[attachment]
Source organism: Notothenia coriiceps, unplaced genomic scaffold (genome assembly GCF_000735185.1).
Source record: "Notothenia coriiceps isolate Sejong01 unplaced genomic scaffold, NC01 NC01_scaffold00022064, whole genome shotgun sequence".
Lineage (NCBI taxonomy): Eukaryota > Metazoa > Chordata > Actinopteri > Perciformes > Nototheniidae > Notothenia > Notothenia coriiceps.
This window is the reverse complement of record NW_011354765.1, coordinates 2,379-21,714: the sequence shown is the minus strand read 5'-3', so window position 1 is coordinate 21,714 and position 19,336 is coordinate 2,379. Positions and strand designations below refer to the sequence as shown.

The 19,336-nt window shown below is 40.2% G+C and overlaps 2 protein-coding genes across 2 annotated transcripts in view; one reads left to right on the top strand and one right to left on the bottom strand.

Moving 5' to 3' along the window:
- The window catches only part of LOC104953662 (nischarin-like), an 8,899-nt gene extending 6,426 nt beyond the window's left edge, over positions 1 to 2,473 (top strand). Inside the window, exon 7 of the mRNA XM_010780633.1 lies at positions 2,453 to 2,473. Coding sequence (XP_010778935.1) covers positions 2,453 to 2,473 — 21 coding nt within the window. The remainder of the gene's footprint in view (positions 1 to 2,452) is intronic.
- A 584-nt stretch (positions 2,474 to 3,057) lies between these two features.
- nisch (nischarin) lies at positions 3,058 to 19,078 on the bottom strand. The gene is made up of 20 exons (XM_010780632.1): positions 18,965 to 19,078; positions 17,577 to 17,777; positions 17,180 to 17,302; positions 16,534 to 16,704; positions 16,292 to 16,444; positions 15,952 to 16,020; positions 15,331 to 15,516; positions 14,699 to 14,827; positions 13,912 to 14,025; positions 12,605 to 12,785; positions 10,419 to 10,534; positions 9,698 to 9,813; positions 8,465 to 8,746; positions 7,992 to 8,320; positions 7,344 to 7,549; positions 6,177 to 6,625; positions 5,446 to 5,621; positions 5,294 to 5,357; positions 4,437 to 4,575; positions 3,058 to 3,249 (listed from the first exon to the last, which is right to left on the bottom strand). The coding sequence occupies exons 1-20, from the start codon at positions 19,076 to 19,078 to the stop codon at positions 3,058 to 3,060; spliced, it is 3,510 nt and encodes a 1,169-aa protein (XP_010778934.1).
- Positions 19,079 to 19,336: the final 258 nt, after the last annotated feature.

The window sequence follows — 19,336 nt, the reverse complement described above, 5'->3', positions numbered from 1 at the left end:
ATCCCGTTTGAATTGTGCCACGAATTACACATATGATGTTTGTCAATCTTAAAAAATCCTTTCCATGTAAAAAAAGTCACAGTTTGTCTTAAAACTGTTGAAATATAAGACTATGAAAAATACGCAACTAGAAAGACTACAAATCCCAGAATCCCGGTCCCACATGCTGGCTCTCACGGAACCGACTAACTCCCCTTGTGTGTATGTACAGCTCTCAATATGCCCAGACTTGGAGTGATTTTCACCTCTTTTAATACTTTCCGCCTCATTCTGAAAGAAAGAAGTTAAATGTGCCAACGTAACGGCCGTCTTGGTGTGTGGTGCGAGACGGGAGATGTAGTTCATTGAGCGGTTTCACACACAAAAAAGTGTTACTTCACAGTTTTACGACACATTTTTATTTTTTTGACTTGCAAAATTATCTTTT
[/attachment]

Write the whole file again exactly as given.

Source organism: Notothenia coriiceps, unplaced genomic scaffold (genome assembly GCF_000735185.1).
Source record: "Notothenia coriiceps isolate Sejong01 unplaced genomic scaffold, NC01 NC01_scaffold00022064, whole genome shotgun sequence".
Lineage (NCBI taxonomy): Eukaryota > Metazoa > Chordata > Actinopteri > Perciformes > Nototheniidae > Notothenia > Notothenia coriiceps.
This window is the reverse complement of record NW_011354765.1, coordinates 2,379-21,714: the sequence shown is the minus strand read 5'-3', so window position 1 is coordinate 21,714 and position 19,336 is coordinate 2,379. Positions and strand designations below refer to the sequence as shown.

The 19,336-nt window shown below is 40.2% G+C and overlaps 2 protein-coding genes across 2 annotated transcripts in view; one reads left to right on the top strand and one right to left on the bottom strand.

Moving 5' to 3' along the window:
- The window catches only part of LOC104953662 (nischarin-like), an 8,899-nt gene extending 6,426 nt beyond the window's left edge, over positions 1 to 2,473 (top strand). Inside the window, exon 7 of the mRNA XM_010780633.1 lies at positions 2,453 to 2,473. Coding sequence (XP_010778935.1) covers positions 2,453 to 2,473 — 21 coding nt within the window. The remainder of the gene's footprint in view (positions 1 to 2,452) is intronic.
- A 584-nt stretch (positions 2,474 to 3,057) lies between these two features.
- nisch (nischarin) lies at positions 3,058 to 19,078 on the bottom strand. The gene is made up of 20 exons (XM_010780632.1): positions 18,965 to 19,078; positions 17,577 to 17,777; positions 17,180 to 17,302; positions 16,534 to 16,704; positions 16,292 to 16,444; positions 15,952 to 16,020; positions 15,331 to 15,516; positions 14,699 to 14,827; positions 13,912 to 14,025; positions 12,605 to 12,785; positions 10,419 to 10,534; positions 9,698 to 9,813; positions 8,465 to 8,746; positions 7,992 to 8,320; positions 7,344 to 7,549; positions 6,177 to 6,625; positions 5,446 to 5,621; positions 5,294 to 5,357; positions 4,437 to 4,575; positions 3,058 to 3,249 (listed from the first exon to the last, which is right to left on the bottom strand). The coding sequence occupies exons 1-20, from the start codon at positions 19,076 to 19,078 to the stop codon at positions 3,058 to 3,060; spliced, it is 3,510 nt and encodes a 1,169-aa protein (XP_010778934.1).
- Positions 19,079 to 19,336: the final 258 nt, after the last annotated feature.

The window sequence follows — 19,336 nt, the reverse complement described above, 5'->3', positions numbered from 1 at the left end:
ATCCCGTTTGAATTGTGCCACGAATTACACATATGATGTTTGTCAATCTTAAAAAATCCTTTCCATGTAAAAAAAGTCACAGTTTGTCTTAAAACTGTTGAAATATAAGACTATGAAAAATACGCAACTAGAAAGACTACAAATCCCAGAATCCCGGTCCCACATGCTGGCTCTCACGGAACCGACTAACTCCCCTTGTGTGTATGTACAGCTCTCAATATGCCCAGACTTGGAGTGATTTTCACCTCTTTTAATACTTTCCGCCTCATTCTGAAAGAAAGAAGTTAAATGTGCCAACGTAACGGCCGTCTTGGTGTGTGGTGCGAGACGGGAGATGTAGTTCATTGAGCGGTTTCACACACAAAAAAGTGTTACTTCACAGTTTTACGACACATTTTTATTTTTTTGACTTGCAAAATTATCTTTT